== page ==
Sunday, February 06, 2005

I'm American, You're American, Let's be Friends

Last night I went to the launch party of a new English literary journal, Pilvax, at a little bar called Bejaro next to the big market on Pipa utca. Having creative writing tendencies myself, I was curious and hopeful that maybe I could be a future contributor.

I met one of the two founding editors, both of whom are American. But I spent the bulk of the evening speaking with one of the contributors, A, an American poet who studied poetry at Boston University. A has lived in Budapest for fourteen years. It was interesting to speak to him about how Budapest has changed since then. Having been here since 1991, he has witnessed the full transformation of Budapest from a socialist economy to a market-economy. He and another American expat told me that Hungarians seemed to have had a lot more leisure time in the early days. As the basics of life were provided for by the socialist government, people were not struggling for their survival. T, the other American, said everyone seemed to be "hanging out."

I noticed that A wasn't drinking. He told me that a couple years ago, he became interested in the Bahá’í faith, and that it forbids drinking alcohol. The only thing I knew about Bahá’í was that somehow it was founded on the belief that all religions are basically the same at their roots. He confirmed this. He said that he had arrived at his beliefs through his own experiences, but that when he read Bahá’í texts, he saw these same beliefs spelled out. There is a Bahá’í Center here in Budapest, but only one Bahá’í place of worship per continent, Europe's being in Frankfurt, Germany.

We spoke for a couple hours, mostly about poetry and art. He did a reading of one of his pieces in Pilvax. It's a long poem not yet completed, centering around the life of a Hungarian named Laci. Each line has nine syllables, and each stanza ends with three words. Here is a small excerpt:

and, in one dust-encrusted corner,
a Tesla Preludium shortwave's
desk-sized bulk, clunking buttons, long, strafed
dial like a dog-run, or a punchcard,
wires cut, is altered to a planter:
with rubbery, serrated-heart leaves
of Lunaria rediviva--
a once-solid eastern-block voice box
eclipsed by a flowering diva,
on which a saucer of hazelnuts
is flanked by twin, arching crystal rocks,
the vegetable and mineral earth
of wild europa's violent rebirth
whittled down to tabletop display.
Outside, the facing building recounts
another, parallel history,...

Last night was really my first contact with the American expat community. My friends here are Hungarian and one Swiss. I think I have, in a way, willed it that way. I don't like this you're American, I'm American, we're instant friends dynamic. But neither would it be fair to rule out a possible friendship because someone is American.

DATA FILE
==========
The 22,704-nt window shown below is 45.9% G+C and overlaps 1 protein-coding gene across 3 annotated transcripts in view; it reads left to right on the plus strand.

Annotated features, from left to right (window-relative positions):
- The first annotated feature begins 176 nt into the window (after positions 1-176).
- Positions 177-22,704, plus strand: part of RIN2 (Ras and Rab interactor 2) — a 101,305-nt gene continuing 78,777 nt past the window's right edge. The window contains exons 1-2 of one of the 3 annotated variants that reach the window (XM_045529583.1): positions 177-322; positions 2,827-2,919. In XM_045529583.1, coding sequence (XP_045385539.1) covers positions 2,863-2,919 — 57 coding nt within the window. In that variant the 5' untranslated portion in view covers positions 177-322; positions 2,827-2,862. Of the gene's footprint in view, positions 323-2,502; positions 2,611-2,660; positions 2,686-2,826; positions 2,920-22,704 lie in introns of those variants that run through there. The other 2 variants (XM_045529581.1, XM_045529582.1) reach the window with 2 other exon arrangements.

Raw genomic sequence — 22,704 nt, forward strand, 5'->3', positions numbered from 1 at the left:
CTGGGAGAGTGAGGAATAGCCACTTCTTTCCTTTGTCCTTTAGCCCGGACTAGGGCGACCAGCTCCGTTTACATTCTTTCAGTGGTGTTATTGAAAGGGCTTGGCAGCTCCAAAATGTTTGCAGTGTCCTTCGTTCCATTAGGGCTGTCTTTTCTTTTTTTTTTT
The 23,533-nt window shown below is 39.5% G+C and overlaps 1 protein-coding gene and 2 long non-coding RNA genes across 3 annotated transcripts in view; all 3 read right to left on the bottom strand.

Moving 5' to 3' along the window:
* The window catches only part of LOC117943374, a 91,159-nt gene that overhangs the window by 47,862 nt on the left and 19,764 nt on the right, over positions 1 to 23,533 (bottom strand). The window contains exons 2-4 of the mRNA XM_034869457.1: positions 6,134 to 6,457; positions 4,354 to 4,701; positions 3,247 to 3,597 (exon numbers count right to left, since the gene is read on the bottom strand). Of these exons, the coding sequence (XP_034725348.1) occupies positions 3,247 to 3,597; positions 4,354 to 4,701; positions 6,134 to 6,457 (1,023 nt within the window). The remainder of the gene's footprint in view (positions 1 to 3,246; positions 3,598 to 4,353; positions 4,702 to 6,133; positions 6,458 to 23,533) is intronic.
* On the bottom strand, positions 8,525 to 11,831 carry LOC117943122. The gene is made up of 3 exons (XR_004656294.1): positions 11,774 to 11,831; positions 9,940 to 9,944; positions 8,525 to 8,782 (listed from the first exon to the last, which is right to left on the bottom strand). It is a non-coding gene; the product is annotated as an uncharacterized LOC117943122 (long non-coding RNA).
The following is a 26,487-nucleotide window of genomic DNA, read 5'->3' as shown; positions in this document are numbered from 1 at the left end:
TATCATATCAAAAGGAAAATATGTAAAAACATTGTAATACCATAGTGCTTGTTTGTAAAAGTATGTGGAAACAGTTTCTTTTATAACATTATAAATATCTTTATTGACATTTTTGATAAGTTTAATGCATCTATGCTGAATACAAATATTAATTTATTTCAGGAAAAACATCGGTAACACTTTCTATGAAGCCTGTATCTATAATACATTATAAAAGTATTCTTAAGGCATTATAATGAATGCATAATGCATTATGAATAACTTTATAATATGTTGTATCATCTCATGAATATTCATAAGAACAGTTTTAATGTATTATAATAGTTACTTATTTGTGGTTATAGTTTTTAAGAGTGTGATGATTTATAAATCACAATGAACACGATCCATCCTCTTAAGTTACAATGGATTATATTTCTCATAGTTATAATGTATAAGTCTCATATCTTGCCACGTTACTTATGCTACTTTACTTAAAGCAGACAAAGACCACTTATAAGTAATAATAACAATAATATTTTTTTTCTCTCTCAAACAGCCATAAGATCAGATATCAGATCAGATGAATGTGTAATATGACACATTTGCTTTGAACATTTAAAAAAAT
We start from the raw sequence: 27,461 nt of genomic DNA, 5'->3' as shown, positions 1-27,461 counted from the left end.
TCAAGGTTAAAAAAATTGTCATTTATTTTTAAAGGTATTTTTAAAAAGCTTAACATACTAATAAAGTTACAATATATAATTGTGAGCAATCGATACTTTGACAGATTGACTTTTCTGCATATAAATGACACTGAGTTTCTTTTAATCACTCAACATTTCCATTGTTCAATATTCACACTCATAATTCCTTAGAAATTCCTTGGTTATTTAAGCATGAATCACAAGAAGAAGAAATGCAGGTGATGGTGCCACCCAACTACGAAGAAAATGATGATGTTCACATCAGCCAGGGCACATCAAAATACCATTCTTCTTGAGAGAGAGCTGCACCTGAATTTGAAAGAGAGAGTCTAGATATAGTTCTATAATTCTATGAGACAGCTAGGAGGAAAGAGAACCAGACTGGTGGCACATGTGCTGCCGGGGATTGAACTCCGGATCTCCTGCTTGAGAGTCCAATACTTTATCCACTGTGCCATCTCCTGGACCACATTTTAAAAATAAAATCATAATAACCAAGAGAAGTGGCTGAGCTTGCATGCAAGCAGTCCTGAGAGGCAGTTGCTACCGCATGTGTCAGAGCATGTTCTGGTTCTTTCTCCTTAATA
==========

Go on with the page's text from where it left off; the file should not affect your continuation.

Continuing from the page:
I just worry about the insulation that other American friends might create. Up until now, my thoughts and impressions of this city and culture have been formed without the influence of other expats. And what would be the point of living in Budapest if I was surrounded by Americans?

My solitude has been my strength. How many of my past experiences would have been diluted to the point of meaninglessness had I not embarked on them alone? Many. It is not that I am fearless. It is the opposite. It is a fear of fear. I must do the thing that I fear. And I have been immeasurably rewarded in nearly every instance. The insulation of familiarity blankets my senses. I cannot smell, taste, or see as vividly as I do when I am alone. What would that December day in Illiers-Combray have meant had I been with someone else? Could I have connected so profoundly with the French woman at the Proust museum? Would we have wept together standing over little Marcel's single bed? No. Of course it would not have been possible.

But I do not fail to see that this rigorous embracing of solitude could actually have the effect of cutting myself off from something worthwhile. But, for now at least, Solitude is my closest companion. And-- oh yeah, Budapest is still my boyfriend.


At 11:22 AM, Blogger Indeterminacy said...

I like the title of your post. It's what I went through in Germany. The first months I wanted to avoid all contact with fellow Americans, so that I could concentrate fully on the new language. Later I moved to a small town off the beaten track with very few Americans, but the company I worked for later had a couple of expats working there for two years and we spent some time socializing after work. Still I tried to balance that with non-American contact.

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